Portugal had an easy trip qualifying for Euro 2016, and now they now look to have an easy path to the tournament’s knockout stages.
Cristiano Ronaldo and company have what would be considered the weakest of the six groups in the recently expanded tournament, giving the side a chance to build momentum and show well at a major international tournament after disappointing in the last three.
Austria is the most likely to challenge Portugal atop the group, as the team will hope to ride successful seasons from a few key stars into the knockout rounds. Bayern Munich’s David Alaba, Stoke City’s Marko Arnautovic and Leicester City’s Christian Fuchs could certainly make this team the competition’s dark horse.
Also ready to shock the continent is Iceland, a squad that qualified against all odds by finishing second place in a group that contained the Czech Republic, Turkey and the Netherlands. Hungary, though, could easily shock the world on the back of the set piece goals that got them to the finals.
Here is a closer look at all four teams in Group F:
Tuesday- Austria vs. Hungary (ESPN/ESPN Deportes/ESPN3), 12 p.m.
Tuesday- Portugal vs. Iceland (ESPN/ESPN Deportes/ESPN3), 3 p.m.
June 18- Iceland vs. Hungary (ESPN/ESPN Deportes/ESPN3), 12 p.m.
June 18- Portugal vs. Austria (ESPN/ESPN Deportes/ESPN3), 3 p.m.
June 22- Hungary vs. Portugal (ESPN/ESPN Deportes/ESPN3), 12 p.m.
June 22- Iceland vs. Austria (ESPN2/ESPN Deportes/ESPN3), 12 p.m.
PLAYERS TO WATCH– Gylfi Sigurdsson, Aron Gunnarsson, Arnor Traustason
NAME TO LEARN– Kolbeinn Sigthorsson. The Icelandic striker has averaged close to a goal every two games in his national team tenure. In a tournament where goal differential could mean the difference between qualifying for the knockout rounds or going home early, Sigthorsson’s goal tally could be vital for this team.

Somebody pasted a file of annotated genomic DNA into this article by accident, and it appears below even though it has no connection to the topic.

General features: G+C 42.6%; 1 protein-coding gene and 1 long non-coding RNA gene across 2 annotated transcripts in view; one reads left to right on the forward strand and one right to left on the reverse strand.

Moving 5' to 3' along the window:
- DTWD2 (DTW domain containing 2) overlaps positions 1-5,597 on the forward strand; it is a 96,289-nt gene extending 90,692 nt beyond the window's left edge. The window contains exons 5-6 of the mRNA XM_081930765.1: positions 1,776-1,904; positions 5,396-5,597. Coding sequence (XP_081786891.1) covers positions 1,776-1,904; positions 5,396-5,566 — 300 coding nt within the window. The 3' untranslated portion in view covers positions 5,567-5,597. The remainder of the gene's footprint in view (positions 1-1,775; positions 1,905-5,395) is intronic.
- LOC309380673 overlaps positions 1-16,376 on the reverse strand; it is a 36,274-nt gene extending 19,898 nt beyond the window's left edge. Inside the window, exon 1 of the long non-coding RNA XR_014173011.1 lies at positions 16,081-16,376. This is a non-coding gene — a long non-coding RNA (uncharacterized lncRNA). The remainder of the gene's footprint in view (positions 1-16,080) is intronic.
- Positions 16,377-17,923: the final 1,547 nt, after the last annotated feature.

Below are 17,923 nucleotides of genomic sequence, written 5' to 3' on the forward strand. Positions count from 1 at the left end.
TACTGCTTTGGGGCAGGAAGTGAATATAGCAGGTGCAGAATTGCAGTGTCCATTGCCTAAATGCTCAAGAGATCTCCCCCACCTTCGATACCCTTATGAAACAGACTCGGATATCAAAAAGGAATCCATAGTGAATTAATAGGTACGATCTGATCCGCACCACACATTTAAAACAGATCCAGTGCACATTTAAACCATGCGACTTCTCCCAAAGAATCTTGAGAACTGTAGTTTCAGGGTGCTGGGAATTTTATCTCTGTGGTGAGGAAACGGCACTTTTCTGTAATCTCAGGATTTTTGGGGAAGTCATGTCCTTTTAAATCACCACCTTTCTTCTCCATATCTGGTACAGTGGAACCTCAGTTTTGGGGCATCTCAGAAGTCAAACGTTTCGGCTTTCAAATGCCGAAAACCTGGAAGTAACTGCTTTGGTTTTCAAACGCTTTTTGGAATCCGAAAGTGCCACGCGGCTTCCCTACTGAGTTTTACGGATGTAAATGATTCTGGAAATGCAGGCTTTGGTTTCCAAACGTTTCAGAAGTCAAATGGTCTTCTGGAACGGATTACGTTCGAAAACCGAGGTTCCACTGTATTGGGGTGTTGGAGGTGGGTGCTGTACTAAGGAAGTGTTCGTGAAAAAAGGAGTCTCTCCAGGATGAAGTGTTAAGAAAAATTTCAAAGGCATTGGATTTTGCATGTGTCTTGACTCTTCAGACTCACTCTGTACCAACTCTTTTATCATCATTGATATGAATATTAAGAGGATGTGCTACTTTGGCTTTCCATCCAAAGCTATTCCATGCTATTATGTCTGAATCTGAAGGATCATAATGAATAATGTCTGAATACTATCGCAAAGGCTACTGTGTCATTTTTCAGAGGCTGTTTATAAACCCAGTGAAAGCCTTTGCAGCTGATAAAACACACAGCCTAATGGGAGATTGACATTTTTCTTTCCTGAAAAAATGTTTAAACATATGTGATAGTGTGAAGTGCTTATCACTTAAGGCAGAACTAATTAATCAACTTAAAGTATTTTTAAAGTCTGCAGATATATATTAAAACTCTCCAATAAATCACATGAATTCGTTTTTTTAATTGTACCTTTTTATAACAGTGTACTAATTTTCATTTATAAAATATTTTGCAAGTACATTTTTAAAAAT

Goalkeepers: Hannes Halldorsson (Bodo/Glimt), Ingvar Jonsson (Sandefjord), Ogmundur Kristinsson (Hammarby)
Defenders: Elmar Bjarnason (AGF), Haukur Heldar Hauksson (AIK), Hjortur Hermannsson (Goteborg), Sverrir Ingason (Lokeren), Hordur Magnusson (Cesena), Birkir Saevarsson (Hammarby), Ragnar Sigurdsson (Krasnodar), Arl Skulason (OB), Arnor Ingvi Traustason (Norrkoping)
Midfielders: Karl Arnason (Malmo), Birkir Bjarnason (Basel), Aron Gunnarsson (Cardiff), Emil Hallfredsson (Udinese), Gylfi Sigurdsson (Swansea City), Runar Mar Sigurjonsson (Sundsvall)
Forwards: Jon Dabi Bodvarsson (Kaiserslautern), Alfred Finnbogason (Augsburg), Eldur Gudjohnsen (Molde), Johann Gudmundsson (Charlton), Kolbeinn Sigthorsson (Nantes)
OUTLOOK– Manager Lars Lagerback has a real chance to impact the outcome of this group with his surprisingly talented squad. Although clearly third-rate in a group with two of the world’s top ten squads, a staunch defensive structure and creative midfield play from stars Gylfi Sigurdsson and Aron Gunnarsson could lead to an upset.
PLAYERS TO WATCH– Cristiano Ronaldo, Eder, Joao Moutinho, Rui Patricio
NAMES TO LEARN– Renato Sanches and Raphael Guerreiro. Guerreiro will be thrown into the starting lineup in this tournament after featuring in recent friendlies due to Fabio Coentrao’s injury. Fans will likely hear the name of the attacking left back as he overlaps Ronaldo and puts in crosses this summer. Sanches is likely to come off the bench as an impact sub, with the 18-year-old able to provide a spark as a speedy, attacking midfielder.
Goalkeepers: Eduardo (Dinamo Zagreb), Anthony Lopez (Lyon), Rui Patricio (Sporting CP)
Defenders: Bruno Alves (Fenerbahce), Ricardo Carvalho (Monaco), Cedric (Southampton), Eliseu (Benfica), Jose Fonte (Southampton), Pepe (Real Madrid), Raphael Guerrerio (Lorient)